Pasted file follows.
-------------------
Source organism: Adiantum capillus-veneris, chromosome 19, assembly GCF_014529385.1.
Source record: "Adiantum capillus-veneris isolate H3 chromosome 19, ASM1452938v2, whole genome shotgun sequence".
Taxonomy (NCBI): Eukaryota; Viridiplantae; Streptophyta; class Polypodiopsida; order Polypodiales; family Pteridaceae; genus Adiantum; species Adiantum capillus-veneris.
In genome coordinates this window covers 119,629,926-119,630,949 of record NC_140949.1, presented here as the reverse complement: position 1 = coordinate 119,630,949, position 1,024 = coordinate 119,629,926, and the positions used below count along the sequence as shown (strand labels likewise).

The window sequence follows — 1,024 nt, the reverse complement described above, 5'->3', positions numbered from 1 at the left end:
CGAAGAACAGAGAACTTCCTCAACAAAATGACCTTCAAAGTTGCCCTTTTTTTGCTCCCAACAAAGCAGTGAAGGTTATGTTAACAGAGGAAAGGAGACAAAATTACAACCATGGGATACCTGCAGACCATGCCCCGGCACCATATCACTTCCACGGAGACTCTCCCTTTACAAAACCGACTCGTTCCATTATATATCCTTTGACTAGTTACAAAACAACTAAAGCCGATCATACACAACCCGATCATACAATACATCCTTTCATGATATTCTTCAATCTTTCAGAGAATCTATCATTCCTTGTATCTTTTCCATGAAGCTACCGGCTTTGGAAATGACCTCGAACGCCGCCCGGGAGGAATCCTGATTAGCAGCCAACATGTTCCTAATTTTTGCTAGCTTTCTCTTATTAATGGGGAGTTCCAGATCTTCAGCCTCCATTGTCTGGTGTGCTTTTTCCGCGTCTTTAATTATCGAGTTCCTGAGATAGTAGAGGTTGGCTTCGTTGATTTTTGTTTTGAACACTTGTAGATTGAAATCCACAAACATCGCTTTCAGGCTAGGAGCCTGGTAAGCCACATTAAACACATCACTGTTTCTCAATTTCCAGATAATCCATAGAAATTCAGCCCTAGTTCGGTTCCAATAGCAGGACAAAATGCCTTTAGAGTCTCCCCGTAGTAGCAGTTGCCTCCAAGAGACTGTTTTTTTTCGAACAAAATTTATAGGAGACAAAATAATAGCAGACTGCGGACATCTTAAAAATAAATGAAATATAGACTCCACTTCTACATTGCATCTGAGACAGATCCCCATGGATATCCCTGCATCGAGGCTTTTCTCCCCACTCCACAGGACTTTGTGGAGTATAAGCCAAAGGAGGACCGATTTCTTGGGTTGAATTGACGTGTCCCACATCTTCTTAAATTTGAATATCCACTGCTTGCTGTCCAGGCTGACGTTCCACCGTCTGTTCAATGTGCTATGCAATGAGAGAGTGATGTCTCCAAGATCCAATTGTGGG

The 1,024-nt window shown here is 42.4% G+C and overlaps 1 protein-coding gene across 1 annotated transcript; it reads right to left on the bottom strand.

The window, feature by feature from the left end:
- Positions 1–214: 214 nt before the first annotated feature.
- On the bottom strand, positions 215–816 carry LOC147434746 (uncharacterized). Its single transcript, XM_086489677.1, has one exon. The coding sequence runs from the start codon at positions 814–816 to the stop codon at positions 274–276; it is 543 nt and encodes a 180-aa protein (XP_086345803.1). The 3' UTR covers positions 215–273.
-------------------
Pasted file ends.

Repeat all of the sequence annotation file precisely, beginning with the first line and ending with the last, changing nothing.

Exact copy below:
Source organism: Adiantum capillus-veneris, chromosome 19, assembly GCF_014529385.1.
Source record: "Adiantum capillus-veneris isolate H3 chromosome 19, ASM1452938v2, whole genome shotgun sequence".
Taxonomy (NCBI): Eukaryota; Viridiplantae; Streptophyta; class Polypodiopsida; order Polypodiales; family Pteridaceae; genus Adiantum; species Adiantum capillus-veneris.
In genome coordinates this window covers 119,629,926-119,630,949 of record NC_140949.1, presented here as the reverse complement: position 1 = coordinate 119,630,949, position 1,024 = coordinate 119,629,926, and the positions used below count along the sequence as shown (strand labels likewise).

The window sequence follows — 1,024 nt, the reverse complement described above, 5'->3', positions numbered from 1 at the left end:
CGAAGAACAGAGAACTTCCTCAACAAAATGACCTTCAAAGTTGCCCTTTTTTTGCTCCCAACAAAGCAGTGAAGGTTATGTTAACAGAGGAAAGGAGACAAAATTACAACCATGGGATACCTGCAGACCATGCCCCGGCACCATATCACTTCCACGGAGACTCTCCCTTTACAAAACCGACTCGTTCCATTATATATCCTTTGACTAGTTACAAAACAACTAAAGCCGATCATACACAACCCGATCATACAATACATCCTTTCATGATATTCTTCAATCTTTCAGAGAATCTATCATTCCTTGTATCTTTTCCATGAAGCTACCGGCTTTGGAAATGACCTCGAACGCCGCCCGGGAGGAATCCTGATTAGCAGCCAACATGTTCCTAATTTTTGCTAGCTTTCTCTTATTAATGGGGAGTTCCAGATCTTCAGCCTCCATTGTCTGGTGTGCTTTTTCCGCGTCTTTAATTATCGAGTTCCTGAGATAGTAGAGGTTGGCTTCGTTGATTTTTGTTTTGAACACTTGTAGATTGAAATCCACAAACATCGCTTTCAGGCTAGGAGCCTGGTAAGCCACATTAAACACATCACTGTTTCTCAATTTCCAGATAATCCATAGAAATTCAGCCCTAGTTCGGTTCCAATAGCAGGACAAAATGCCTTTAGAGTCTCCCCGTAGTAGCAGTTGCCTCCAAGAGACTGTTTTTTTTCGAACAAAATTTATAGGAGACAAAATAATAGCAGACTGCGGACATCTTAAAAATAAATGAAATATAGACTCCACTTCTACATTGCATCTGAGACAGATCCCCATGGATATCCCTGCATCGAGGCTTTTCTCCCCACTCCACAGGACTTTGTGGAGTATAAGCCAAAGGAGGACCGATTTCTTGGGTTGAATTGACGTGTCCCACATCTTCTTAAATTTGAATATCCACTGCTTGCTGTCCAGGCTGACGTTCCACCGTCTGTTCAATGTGCTATGCAATGAGAGAGTGATGTCTCCAAGATCCAATTGTGGG

The 1,024-nt window shown here is 42.4% G+C and overlaps 1 protein-coding gene across 1 annotated transcript; it reads right to left on the bottom strand.

The window, feature by feature from the left end:
- Positions 1–214: 214 nt before the first annotated feature.
- On the bottom strand, positions 215–816 carry LOC147434746 (uncharacterized). Its single transcript, XM_086489677.1, has one exon. The coding sequence runs from the start codon at positions 814–816 to the stop codon at positions 274–276; it is 543 nt and encodes a 180-aa protein (XP_086345803.1). The 3' UTR covers positions 215–273.